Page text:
The Art of Leaving Friends
I’ve been getting a lot of mail from people who seem to be in the midst of disintegrating alliances. Not romantic relationships this time, but garden variety friendships. Yes, Virginia, been there myself. I know the sound of a friendship breaking and have traveled its lonely echo a few times. It isn’t always a traumatic experience. For some, it’s a smooth, casual drifting away, but for the unfortunate others, the break feels like a debilitating psychic war. The latter happens when the friendship is particularly close, perhaps unhealthily so, where unspoken expectations have become unconsciously etched in blood.
The most recent letter I got was from a woman who had just been diagnosed with cancer. I think life-changing information like that can throw just about all your relationships off course, but she seemed to be feeling the change most with her best friend. They had been growing apart for some time but this piece of shattering news– instead of closing the widening gap–parked between them like a wedge of impenetrable wall. She stayed with the friendship for a while, even if it made her feel like a strip of rubber raft in the middle of a stormy sea. But her illness had already changed her. She was starting to accept that the friendship had a lifespan and maybe its time was up; that it had served its cosmic purpose and was struggling to move on. She was writing because the thought of severing ties was bringing on a bad case of sadness and guilt. Was this something a good person would do?
“Go girl!” is what I say. Individual growth (and I believe that’s the not-so-hidden agenda of any illness) has a way of separating people. This seems to be the natural movement of human relationships. The minute one person takes a step the other doesn’t want—or isn’t ready– to take, psychic boundaries are crossed and choices begin to assert themselves. Others can shuttle back and forth with ease –and certain friendships allow that– but there are those that must be left behind, if one’s growth is to be respected and nurtured.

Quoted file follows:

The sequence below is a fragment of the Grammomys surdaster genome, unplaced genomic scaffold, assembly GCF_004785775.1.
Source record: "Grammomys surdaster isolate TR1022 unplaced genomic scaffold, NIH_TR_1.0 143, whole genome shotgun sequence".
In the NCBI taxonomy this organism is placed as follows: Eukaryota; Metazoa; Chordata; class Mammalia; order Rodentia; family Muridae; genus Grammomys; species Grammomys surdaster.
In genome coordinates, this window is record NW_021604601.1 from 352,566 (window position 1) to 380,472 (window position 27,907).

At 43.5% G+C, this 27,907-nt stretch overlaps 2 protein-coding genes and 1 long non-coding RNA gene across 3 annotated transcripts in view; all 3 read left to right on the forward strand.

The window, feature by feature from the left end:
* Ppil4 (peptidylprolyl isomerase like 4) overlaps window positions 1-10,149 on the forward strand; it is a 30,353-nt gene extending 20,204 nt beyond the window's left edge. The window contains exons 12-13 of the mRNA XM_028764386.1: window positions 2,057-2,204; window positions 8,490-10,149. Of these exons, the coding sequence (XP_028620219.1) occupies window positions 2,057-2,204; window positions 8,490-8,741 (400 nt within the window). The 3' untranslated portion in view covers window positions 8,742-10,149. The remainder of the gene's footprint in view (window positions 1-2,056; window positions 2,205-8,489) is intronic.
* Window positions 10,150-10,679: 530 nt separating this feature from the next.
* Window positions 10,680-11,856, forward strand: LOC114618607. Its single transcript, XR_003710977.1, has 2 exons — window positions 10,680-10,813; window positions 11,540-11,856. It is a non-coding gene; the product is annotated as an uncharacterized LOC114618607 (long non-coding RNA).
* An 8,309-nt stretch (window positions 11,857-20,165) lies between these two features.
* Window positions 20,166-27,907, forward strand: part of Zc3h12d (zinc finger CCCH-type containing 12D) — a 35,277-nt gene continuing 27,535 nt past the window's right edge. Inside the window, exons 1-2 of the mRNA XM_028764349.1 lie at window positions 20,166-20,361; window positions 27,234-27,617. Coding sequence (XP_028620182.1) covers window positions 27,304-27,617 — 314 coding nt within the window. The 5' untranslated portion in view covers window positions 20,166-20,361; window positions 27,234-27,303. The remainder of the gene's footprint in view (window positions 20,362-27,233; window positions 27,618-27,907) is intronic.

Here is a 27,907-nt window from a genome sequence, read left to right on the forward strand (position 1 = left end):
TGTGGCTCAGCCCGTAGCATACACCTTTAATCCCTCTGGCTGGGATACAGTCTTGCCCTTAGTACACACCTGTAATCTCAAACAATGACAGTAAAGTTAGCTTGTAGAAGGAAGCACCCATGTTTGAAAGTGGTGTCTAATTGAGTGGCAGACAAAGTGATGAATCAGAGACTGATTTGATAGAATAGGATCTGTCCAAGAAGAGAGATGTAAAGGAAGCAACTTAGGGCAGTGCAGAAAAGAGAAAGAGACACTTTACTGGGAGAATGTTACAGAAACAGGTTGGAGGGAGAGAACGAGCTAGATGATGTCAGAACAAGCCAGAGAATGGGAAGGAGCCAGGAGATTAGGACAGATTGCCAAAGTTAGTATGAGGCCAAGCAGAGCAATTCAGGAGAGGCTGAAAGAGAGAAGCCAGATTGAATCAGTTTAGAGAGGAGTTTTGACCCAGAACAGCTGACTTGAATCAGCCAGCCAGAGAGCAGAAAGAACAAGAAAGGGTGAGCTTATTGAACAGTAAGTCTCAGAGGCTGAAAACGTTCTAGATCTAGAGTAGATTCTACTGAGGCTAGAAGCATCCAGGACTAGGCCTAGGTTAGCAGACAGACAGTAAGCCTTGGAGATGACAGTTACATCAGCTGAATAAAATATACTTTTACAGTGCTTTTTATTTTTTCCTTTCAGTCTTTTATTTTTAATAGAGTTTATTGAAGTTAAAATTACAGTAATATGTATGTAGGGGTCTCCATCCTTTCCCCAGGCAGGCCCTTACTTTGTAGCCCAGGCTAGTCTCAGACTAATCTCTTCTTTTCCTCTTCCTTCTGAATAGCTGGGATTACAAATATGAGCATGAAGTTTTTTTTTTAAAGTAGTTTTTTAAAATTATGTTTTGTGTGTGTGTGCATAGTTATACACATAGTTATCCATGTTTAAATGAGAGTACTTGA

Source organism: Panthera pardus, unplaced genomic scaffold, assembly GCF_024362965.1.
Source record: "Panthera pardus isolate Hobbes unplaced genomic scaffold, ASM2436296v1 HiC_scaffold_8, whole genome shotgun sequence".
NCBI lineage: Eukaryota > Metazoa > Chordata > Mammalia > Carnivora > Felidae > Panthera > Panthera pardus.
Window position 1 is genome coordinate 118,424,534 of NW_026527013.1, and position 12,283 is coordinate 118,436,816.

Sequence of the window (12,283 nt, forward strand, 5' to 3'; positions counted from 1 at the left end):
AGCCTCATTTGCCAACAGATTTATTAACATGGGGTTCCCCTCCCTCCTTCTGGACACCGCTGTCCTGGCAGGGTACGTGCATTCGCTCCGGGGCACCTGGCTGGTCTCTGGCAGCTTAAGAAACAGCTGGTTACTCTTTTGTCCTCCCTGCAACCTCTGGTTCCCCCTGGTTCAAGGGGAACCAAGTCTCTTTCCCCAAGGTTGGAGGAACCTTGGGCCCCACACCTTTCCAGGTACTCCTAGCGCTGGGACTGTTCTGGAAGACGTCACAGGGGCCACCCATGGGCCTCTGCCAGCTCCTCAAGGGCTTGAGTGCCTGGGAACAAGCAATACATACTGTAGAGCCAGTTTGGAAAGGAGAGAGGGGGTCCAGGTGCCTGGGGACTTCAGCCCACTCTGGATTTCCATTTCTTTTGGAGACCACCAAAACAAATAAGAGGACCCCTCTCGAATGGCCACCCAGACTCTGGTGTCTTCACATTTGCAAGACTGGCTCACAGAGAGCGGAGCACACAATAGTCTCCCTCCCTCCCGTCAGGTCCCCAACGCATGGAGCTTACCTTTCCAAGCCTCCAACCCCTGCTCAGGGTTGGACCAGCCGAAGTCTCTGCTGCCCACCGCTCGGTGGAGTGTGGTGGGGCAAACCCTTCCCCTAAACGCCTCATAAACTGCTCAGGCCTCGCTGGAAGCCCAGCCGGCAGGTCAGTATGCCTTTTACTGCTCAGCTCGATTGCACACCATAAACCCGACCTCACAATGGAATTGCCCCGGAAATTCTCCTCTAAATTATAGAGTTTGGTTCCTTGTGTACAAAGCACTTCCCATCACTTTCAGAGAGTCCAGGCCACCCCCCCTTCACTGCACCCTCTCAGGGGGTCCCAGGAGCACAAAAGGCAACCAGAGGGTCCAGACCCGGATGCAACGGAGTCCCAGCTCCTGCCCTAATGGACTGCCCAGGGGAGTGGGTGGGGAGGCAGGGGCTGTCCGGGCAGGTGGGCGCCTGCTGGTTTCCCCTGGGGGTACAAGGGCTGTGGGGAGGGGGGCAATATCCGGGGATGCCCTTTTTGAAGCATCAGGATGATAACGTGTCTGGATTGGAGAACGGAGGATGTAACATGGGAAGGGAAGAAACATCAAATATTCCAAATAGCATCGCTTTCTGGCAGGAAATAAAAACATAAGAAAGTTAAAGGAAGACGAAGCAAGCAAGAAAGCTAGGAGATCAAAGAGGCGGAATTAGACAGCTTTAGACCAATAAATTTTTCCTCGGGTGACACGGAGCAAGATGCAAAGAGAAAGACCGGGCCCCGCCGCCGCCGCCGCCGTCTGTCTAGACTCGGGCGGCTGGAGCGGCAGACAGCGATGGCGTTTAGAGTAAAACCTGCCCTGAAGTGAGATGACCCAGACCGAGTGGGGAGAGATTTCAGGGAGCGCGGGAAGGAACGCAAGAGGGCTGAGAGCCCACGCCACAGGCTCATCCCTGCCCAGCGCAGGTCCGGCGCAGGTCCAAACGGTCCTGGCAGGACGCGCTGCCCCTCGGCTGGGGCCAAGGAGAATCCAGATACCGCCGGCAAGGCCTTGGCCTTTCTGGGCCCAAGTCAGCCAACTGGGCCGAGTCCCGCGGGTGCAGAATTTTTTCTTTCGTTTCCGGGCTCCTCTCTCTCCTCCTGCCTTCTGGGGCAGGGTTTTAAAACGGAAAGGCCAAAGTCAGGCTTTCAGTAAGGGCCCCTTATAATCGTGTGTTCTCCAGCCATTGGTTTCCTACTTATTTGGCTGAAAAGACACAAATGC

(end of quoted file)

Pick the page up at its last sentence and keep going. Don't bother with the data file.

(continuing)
I had a friend I was very close to once. We would spend hours together and still more time after that on the phone, but when I met my husband and eventually settled down, she couldn’t handle it. She kept hinting that I had changed. Of course I had. I was married now. I was busy building a life. There was a natural shift in my interests and inclinations. I didn’t think I would have to explain or defend that! Though I had hoped she would remain a vibrant part of my married life, there didn’t seem to be space for her, given that she refused to see we were standing on new terrain and needed to meet halfway to find our pace again. Though she probably didn’t realize it, she wanted me to be exactly who I used to be. But it was too late for that. I had already expanded in several directions and didn’t think it right to reduce myself to accommodate our friendship.
She stopped calling but always seemed genuinely happy to hear from me. And I did make an effort to keep the calls going somehow, ignoring the leaden arms that suddenly forgot how to dial and the string of excuses that blocked the path to that one call. That successfully overcome, we always managed to slide back into our old patterns, but it no longer came naturally to me. I felt I was always anticipating her; reshaping myself into that person whose company she preferred. Something had already changed. It was almost as if she wanted to punish me for moving on; that she had made an unconscious choice not to stretch my way to keep the friendship going. I had to sustain it, but it was becoming clear that nothing I did counted. In time, exhaustion got the best of me. I just didn’t feel like all the guessing, analyzing and adjusting were worth it. The friendship had begun to end.